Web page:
OPERA - OTHER COMPOSERS - KIROV IN MELBOURNE 2001


Many an opera indulges its female lead with a mad scene, but The Fiery Angel (mid-1920s) by Sergei Prokofiev, is a mad opera, with which the Kirov Opera, under its conductor Valery Gergiev, opened the Melbourne Festival. Two nights later, they ventured another exercise in obsession, Salome (1905), by Richard Strauss.

In the leading role in The Fiery Angel, the young soprano Malda Khudolei, as the hysteric Renata, took the risks of a Callas, with that divaís ability to render ugly sounds beautifully, and yet to retain a fragility, all with a stage presence which heightened the dangers that she faced as performer and character.

To the role of her would-be lover, the knight Ruprecht, Fedor Mozhaev brought a baritone with neither the projection nor the palette to draw notice away from acting which mistakes arm-folding for passion.

Fedor Kuznetzov looked the part of the Inquisitor but his bass, while deep and steady, lacked the bottom for the authority to rise above the tumult of nuns on heat, thereby sapping terror from the operaís ultimate frenzy.

Among the dozen other roles, the singing ranged from the barely audible to the stunning. Lyubov Sokolova as the Mother Superior displayed resources for many a male bass to envy.

As Mephistopheles, the tenor Konstantin Pluzhnikov is one of the few to survive from the companyís award-winning 1991 premiere of this production. The detailing of his performance suggests how much might have been lost from changes to cast and the resignation of the director, Australian-born David Freeman. Pluzhnikov conveyed more drama with one finger or a single bar than any of the Kirovís other males could achieve with their entire parts.

My reaction to impresario Gergiev was in inverse proportion to much of the audience who cheered his first appearance for his reputation and for the heroics of performing only hours after landing from a flight around war zones. I consider the demands that Gergiev puts onto his company as repellent as those that Stalinís planners screwed out of Soviet workers. Within a few minutes of the orchestraís playing under Gergievís fluttering baton, I was fellow travelling. I was hearing the Kirov, and it sang. The colours from its more than sixty players were the resonance and glint we associate with the Russian voice. It was difficult to believe that I was three rows from this huge ensemble as it performed often raucous noises, and was able to pick out every nuance in the score Ė from the lyrical to the pounding.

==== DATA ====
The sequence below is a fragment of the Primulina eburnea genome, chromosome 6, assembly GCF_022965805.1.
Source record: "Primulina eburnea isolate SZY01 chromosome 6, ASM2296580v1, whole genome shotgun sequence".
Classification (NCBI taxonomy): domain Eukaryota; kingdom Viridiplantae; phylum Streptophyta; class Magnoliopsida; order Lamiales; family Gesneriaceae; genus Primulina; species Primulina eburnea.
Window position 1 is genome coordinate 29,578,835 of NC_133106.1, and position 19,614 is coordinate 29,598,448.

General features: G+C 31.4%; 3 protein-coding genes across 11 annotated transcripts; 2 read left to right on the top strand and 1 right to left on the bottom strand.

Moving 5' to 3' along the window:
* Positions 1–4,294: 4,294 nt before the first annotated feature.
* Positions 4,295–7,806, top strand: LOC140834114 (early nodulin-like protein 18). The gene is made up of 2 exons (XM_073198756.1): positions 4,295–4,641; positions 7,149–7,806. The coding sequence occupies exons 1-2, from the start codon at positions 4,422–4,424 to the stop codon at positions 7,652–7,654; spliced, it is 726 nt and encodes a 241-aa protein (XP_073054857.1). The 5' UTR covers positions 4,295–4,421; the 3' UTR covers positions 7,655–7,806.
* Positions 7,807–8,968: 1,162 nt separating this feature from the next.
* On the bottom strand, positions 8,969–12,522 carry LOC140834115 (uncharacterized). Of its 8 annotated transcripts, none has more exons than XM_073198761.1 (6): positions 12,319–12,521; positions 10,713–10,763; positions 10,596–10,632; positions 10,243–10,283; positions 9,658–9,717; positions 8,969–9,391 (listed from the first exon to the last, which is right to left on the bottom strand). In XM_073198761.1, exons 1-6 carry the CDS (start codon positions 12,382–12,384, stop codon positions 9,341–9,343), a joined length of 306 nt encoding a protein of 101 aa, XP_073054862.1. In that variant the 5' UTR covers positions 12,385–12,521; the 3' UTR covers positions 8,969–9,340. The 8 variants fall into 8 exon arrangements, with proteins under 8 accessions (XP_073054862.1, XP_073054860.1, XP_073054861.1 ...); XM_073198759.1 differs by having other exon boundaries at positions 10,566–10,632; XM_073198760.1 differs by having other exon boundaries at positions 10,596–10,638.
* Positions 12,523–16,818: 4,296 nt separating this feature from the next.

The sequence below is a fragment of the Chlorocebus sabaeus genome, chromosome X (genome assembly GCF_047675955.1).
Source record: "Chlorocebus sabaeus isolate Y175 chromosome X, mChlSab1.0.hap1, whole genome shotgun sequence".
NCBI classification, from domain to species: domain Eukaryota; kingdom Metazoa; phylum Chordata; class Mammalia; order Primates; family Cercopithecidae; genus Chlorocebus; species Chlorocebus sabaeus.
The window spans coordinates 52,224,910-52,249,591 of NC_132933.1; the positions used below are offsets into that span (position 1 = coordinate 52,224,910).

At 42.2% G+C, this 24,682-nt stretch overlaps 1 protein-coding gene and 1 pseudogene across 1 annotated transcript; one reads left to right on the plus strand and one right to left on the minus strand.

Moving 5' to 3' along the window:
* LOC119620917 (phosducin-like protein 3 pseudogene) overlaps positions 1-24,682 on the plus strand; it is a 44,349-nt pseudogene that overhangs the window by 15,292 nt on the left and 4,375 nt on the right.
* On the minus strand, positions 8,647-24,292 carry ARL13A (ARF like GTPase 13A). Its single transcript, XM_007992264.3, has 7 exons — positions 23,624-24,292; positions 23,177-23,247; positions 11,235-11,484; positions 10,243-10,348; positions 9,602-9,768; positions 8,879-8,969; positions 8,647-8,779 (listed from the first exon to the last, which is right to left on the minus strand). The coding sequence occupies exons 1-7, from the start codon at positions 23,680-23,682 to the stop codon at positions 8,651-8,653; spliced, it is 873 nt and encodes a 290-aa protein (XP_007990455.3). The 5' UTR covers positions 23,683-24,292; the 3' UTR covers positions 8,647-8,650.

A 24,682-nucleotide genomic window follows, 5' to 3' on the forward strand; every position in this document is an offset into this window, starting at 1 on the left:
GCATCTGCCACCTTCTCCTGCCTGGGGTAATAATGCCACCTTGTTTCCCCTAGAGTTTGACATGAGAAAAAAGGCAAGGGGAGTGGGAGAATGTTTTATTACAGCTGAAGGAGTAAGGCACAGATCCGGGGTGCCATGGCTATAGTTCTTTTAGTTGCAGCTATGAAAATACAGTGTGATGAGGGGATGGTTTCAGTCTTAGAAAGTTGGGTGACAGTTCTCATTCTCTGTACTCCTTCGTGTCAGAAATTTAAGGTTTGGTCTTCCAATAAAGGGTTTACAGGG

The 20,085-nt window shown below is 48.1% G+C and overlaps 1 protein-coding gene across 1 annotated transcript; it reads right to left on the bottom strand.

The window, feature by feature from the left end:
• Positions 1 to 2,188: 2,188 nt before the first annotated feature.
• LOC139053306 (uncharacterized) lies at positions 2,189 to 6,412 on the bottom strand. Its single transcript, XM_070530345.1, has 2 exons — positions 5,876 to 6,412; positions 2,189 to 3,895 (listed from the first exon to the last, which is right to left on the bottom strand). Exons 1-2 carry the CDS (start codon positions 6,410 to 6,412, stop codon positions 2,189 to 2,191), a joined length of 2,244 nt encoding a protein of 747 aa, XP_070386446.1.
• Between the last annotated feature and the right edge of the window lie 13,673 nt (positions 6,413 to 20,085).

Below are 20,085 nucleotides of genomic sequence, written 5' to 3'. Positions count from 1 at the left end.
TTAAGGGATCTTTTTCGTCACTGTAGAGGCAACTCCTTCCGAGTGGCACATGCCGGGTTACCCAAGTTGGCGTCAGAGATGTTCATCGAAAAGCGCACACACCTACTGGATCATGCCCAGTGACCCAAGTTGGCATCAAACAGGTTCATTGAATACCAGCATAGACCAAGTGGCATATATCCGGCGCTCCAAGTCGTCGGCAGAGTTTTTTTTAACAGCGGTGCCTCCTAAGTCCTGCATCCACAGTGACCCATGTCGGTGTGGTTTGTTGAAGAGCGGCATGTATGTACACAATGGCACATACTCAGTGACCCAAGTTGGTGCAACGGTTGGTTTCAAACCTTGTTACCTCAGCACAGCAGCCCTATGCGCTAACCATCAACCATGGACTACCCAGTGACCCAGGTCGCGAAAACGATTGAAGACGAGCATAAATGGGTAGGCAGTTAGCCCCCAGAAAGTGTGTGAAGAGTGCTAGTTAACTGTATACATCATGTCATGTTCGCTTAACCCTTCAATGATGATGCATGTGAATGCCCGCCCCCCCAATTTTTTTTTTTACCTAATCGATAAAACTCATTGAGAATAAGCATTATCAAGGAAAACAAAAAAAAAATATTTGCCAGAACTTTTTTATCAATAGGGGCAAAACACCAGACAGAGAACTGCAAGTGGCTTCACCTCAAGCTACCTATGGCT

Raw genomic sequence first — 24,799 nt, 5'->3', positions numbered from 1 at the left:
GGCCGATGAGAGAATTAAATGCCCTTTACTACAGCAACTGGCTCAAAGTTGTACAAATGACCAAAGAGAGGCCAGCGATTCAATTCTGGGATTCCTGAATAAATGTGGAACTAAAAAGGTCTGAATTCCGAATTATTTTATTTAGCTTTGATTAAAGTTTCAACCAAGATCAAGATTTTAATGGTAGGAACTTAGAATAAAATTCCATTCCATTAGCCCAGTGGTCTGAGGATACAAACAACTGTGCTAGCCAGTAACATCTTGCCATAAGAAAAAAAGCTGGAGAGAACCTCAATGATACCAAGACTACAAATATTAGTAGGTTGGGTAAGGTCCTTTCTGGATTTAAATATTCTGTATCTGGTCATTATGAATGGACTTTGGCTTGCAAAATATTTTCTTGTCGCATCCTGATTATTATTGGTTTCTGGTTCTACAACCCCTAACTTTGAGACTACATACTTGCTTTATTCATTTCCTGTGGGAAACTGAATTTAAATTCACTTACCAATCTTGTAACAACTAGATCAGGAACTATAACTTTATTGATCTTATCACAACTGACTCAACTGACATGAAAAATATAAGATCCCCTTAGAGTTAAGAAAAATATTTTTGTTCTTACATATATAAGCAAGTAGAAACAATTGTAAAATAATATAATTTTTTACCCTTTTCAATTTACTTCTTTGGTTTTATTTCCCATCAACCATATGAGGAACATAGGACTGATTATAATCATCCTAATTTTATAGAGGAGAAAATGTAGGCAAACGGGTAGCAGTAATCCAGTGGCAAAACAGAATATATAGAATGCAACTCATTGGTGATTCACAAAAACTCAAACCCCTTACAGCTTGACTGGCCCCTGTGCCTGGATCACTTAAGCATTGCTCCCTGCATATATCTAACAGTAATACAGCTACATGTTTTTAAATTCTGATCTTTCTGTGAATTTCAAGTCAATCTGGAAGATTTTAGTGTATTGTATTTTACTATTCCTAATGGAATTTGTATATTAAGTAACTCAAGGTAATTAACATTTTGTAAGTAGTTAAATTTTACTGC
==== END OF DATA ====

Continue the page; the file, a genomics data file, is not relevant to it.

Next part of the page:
The performers in Salome had to struggle against a design and a direction which would have been an embarrassment to a suburban Kismet in the 1960s. In denial of the workís symbolism, the set pursued naturalism and found fakery. The costuming worked on the principle of first up, best dressed. Again the orchestra played magnificently but Straussís score is too Viennese to distract the eye or the ear from the stage.

In the title role of Salome, Valeria Stenkina missed the significance of her first encounter with Jokanaan by directing her seduction away from him and onto the audience. This fudging of the pivotal experience in her short life was compounded by the handling of the dance of the seven veils which saw her run around the stage seven times, shedding spangles at each lap until she drops her daks in time to be bucketed with water for no revealed purpose. It was a tribute to her talents that the monstrous finale where she makes love to Jokanaanís severed head was transfixing, though she looked and sounded more like a mature Medea than a teenage Isolde.

Nikolai Gassiev went in for Herod as fop, and not the king of Judea. His tenor delighted in the foolishness but eschewed the required majesty.

As Jokanaan, the bass baritone Evgeny Kikitin had no trouble projecting his curses from the bottom of the well, or for giving vocal conviction to his own looniness once dragged up on stage.

Both works were given with mostly different casts on the following day. The unevenness within each and the imbalance between the two productions gave Melbourne better value for money than London got from the Kirovís disastrous Verdi season in August.


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